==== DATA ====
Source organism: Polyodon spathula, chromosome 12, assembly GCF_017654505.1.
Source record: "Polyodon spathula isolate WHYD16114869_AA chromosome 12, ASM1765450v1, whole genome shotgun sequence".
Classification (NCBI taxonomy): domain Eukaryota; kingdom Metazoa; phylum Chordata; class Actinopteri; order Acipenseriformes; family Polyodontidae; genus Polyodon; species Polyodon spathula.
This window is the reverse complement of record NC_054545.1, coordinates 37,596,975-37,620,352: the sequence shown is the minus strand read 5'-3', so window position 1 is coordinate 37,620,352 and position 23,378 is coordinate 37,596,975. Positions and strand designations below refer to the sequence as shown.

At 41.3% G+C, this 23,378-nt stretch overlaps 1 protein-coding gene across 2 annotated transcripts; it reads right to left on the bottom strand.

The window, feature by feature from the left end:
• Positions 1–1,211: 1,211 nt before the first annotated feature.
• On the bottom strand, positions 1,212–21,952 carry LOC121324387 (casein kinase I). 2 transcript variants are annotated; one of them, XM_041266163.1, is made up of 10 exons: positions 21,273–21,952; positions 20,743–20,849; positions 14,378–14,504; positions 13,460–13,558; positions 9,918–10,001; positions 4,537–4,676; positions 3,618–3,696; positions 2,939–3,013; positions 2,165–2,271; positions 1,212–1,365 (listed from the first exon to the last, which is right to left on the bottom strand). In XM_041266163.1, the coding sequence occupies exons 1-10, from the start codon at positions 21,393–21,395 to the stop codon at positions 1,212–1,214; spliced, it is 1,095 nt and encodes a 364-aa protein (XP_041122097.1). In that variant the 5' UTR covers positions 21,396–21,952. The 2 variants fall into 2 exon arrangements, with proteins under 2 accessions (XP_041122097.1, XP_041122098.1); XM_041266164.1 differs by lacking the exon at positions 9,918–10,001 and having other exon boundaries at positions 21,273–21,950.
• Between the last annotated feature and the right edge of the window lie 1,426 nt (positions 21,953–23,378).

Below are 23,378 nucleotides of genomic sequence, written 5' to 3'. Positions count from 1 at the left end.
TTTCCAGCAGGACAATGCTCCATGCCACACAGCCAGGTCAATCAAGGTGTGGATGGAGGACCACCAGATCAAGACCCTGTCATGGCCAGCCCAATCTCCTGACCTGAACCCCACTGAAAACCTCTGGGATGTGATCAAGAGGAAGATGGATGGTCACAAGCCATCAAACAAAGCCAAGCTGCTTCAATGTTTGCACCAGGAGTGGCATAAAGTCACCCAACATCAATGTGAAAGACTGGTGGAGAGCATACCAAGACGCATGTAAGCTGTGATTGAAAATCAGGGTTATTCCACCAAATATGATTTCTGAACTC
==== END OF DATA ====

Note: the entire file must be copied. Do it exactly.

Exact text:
Source organism: Polyodon spathula, chromosome 12, assembly GCF_017654505.1.
Source record: "Polyodon spathula isolate WHYD16114869_AA chromosome 12, ASM1765450v1, whole genome shotgun sequence".
Classification (NCBI taxonomy): domain Eukaryota; kingdom Metazoa; phylum Chordata; class Actinopteri; order Acipenseriformes; family Polyodontidae; genus Polyodon; species Polyodon spathula.
This window is the reverse complement of record NC_054545.1, coordinates 37,596,975-37,620,352: the sequence shown is the minus strand read 5'-3', so window position 1 is coordinate 37,620,352 and position 23,378 is coordinate 37,596,975. Positions and strand designations below refer to the sequence as shown.

At 41.3% G+C, this 23,378-nt stretch overlaps 1 protein-coding gene across 2 annotated transcripts; it reads right to left on the bottom strand.

The window, feature by feature from the left end:
• Positions 1–1,211: 1,211 nt before the first annotated feature.
• On the bottom strand, positions 1,212–21,952 carry LOC121324387 (casein kinase I). 2 transcript variants are annotated; one of them, XM_041266163.1, is made up of 10 exons: positions 21,273–21,952; positions 20,743–20,849; positions 14,378–14,504; positions 13,460–13,558; positions 9,918–10,001; positions 4,537–4,676; positions 3,618–3,696; positions 2,939–3,013; positions 2,165–2,271; positions 1,212–1,365 (listed from the first exon to the last, which is right to left on the bottom strand). In XM_041266163.1, the coding sequence occupies exons 1-10, from the start codon at positions 21,393–21,395 to the stop codon at positions 1,212–1,214; spliced, it is 1,095 nt and encodes a 364-aa protein (XP_041122097.1). In that variant the 5' UTR covers positions 21,396–21,952. The 2 variants fall into 2 exon arrangements, with proteins under 2 accessions (XP_041122097.1, XP_041122098.1); XM_041266164.1 differs by lacking the exon at positions 9,918–10,001 and having other exon boundaries at positions 21,273–21,950.
• Between the last annotated feature and the right edge of the window lie 1,426 nt (positions 21,953–23,378).

Below are 23,378 nucleotides of genomic sequence, written 5' to 3'. Positions count from 1 at the left end.
TTTCCAGCAGGACAATGCTCCATGCCACACAGCCAGGTCAATCAAGGTGTGGATGGAGGACCACCAGATCAAGACCCTGTCATGGCCAGCCCAATCTCCTGACCTGAACCCCACTGAAAACCTCTGGGATGTGATCAAGAGGAAGATGGATGGTCACAAGCCATCAAACAAAGCCAAGCTGCTTCAATGTTTGCACCAGGAGTGGCATAAAGTCACCCAACATCAATGTGAAAGACTGGTGGAGAGCATACCAAGACGCATGTAAGCTGTGATTGAAAATCAGGGTTATTCCACCAAATATGATTTCTGAACTC